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While the solutions involving $x^2$ are likely the ones intended by the question-setter, it is also easy to quickly get the value of $f(4)$ without extracting the quadratic by using finite differences. Let $g(n) = f(n) - n^3$, as in the OP, be quadratic. The first-order differences are:

$$\Delta g(1) = g(2)-g(1) = -4 \\ \Delta g(2) = g(3) - g(2) = -14.$$

So the second-order difference is $\Delta^2 g(1) = \Delta g(2) - \Delta g(1) = -10$, which for any quadratic (or lower) polynomial is constant. Hence $\Delta^2 g(2) = -10$, so $\Delta g(3) = \Delta g(2) -10 = -24$, and $g(4) = g(3) -24 = -42$.

So $f(4) = 4^3 -42 = 22$.

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We have $$a+b+c=0,$$ $$4a+2b+c=-4$$ and $$9a+3b+c=-18,$$ which gives $$(a,b,c)=(-5,11,-6)$$ and $$f(x)=x^3-5x^2+11x-6.$$ Thus, $$f(4)=22.$$

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We don't need to determine explicitly the coefficients for the polynomial, indeed we have that by uniqueness

$$f(x)=(x-1)(x-2)(x-3)+\frac12(x-2)(x-3)-4(x-1)(x-3)+\frac92(x-1)(x-2)$$

which satisfies by construction the given conditions with $f(1)=1$, $f(2)=4$ and $f(3)=9$, then

$$f(4)=(3)(2)(1)+\frac12(2)(1)-4(3)(1)+\frac92(3)(2)=6+1-12+27=22$$

As noticed by other answers, more trickly we have that

$$f(x)=(x-1)(x-2)(x-3)+x^2$$

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  • $\begingroup$ But such kind of deduction was a bit hard for me though ... by the way, thanks for that answer ... I'll someday learn to deduce better ... $\endgroup$ – Spectre Sep 27 '20 at 9:06
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    $\begingroup$ @Spectre Yes I understand that! Anyway try to think to similar problem also for simpler cases to get confident with it. Bye $\endgroup$ – user Sep 27 '20 at 9:09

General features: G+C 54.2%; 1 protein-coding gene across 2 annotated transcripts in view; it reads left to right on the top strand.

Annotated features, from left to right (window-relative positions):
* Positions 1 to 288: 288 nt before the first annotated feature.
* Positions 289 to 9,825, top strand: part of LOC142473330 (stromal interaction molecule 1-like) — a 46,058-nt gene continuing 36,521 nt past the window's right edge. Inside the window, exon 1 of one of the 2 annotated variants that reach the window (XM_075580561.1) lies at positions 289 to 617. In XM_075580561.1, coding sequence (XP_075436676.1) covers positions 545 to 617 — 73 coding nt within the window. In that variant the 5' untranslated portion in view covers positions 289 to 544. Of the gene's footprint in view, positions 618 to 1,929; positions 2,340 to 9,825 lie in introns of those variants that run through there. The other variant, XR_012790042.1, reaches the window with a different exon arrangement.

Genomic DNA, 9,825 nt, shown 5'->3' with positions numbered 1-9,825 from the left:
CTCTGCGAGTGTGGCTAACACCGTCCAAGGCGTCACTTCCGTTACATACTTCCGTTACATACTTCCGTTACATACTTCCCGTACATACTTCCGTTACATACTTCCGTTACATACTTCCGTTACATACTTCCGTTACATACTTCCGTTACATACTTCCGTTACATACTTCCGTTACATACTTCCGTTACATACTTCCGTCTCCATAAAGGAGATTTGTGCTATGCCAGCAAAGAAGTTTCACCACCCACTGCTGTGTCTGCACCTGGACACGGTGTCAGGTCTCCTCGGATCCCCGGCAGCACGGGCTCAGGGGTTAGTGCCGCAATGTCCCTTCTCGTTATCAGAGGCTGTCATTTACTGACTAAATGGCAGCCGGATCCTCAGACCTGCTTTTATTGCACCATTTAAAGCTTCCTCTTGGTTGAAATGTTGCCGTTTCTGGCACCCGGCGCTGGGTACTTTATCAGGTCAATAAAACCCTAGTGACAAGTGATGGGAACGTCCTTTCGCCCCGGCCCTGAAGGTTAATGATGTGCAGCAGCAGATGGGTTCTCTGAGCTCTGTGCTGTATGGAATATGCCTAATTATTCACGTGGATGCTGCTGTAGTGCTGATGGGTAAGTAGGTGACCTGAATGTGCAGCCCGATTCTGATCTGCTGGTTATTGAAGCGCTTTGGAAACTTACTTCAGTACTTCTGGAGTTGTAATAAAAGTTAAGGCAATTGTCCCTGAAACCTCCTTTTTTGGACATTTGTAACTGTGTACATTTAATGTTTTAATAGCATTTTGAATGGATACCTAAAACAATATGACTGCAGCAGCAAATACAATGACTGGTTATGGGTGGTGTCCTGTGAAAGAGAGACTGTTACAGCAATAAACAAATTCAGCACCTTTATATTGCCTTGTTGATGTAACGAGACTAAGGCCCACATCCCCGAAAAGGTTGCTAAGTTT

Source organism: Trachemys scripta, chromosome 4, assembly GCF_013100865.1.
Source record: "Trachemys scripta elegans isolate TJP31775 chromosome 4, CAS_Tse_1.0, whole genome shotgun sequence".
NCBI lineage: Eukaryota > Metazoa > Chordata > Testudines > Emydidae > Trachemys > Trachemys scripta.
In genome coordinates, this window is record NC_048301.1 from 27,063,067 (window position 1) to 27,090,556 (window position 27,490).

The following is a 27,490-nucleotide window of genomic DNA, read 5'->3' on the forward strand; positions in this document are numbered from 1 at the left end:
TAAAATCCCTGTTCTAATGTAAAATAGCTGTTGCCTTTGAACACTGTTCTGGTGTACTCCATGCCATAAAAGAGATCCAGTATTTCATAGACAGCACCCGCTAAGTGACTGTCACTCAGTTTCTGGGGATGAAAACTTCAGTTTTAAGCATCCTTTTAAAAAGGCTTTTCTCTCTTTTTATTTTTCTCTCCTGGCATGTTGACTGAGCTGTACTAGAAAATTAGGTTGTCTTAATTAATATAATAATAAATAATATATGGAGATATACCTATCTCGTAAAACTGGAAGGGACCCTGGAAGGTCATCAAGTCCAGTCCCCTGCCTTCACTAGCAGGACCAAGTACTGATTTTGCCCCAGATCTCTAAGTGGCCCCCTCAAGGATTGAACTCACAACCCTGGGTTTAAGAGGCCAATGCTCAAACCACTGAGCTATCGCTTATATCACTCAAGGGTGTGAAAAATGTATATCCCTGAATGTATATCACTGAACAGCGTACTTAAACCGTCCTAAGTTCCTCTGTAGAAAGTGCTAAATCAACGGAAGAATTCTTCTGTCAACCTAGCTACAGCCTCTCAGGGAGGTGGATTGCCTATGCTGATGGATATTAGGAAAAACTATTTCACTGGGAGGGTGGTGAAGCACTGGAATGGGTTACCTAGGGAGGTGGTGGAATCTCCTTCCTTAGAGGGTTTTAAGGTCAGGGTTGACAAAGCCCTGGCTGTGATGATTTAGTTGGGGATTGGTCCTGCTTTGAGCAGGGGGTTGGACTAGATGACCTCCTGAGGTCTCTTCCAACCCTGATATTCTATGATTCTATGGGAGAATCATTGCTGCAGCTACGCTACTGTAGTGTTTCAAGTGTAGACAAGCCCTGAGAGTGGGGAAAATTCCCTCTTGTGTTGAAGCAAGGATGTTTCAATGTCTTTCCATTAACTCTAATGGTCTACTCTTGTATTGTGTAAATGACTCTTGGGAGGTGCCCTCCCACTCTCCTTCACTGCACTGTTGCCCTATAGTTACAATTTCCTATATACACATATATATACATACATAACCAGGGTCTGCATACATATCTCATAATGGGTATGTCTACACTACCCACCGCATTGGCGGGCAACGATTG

• $\begingroup$ Thanks for that advice too, @user ! I like it ! $\endgroup$ – Spectre Sep 27 '20 at 9:10
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    $\begingroup$ Unfortunately, I didn't accept your answer as I can't accept many answers at a time, and also because I needed to learn how to solve linear equations in 3 variables. $\endgroup$ – Spectre Sep 27 '20 at 9:11
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    $\begingroup$ @Spectre That's fine! You are doing a great work! Bye $\endgroup$ – user Sep 27 '20 at 9:21
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Given $f(x)$ , a monic cubic polynomial.

$f(1) = 1$, $f(2) = 4$, $f(3) = 9$

By factor theorem we can show that $(x-1)$,$(x-2)$ and $(x-3)$ are factors of $f(x) - x^2$

We have three linear factors thus we can write $f(x)$ as,

$f(x) - x^2 = k(x-1)(x-2)(x-3)$, where k is some constant

But $f(x)$ is a monic polynomial, therefore k = 1

thus our polynomial becomes, $f(x) - x^2 = (x-1)(x-2)(x-3)$

Putting x = 4,

$f(4) = 6 + 16 = 22$

This is common technique to solve competition math problems, You can read more about it here https://brilliant.org/wiki/polynomial-interpolation/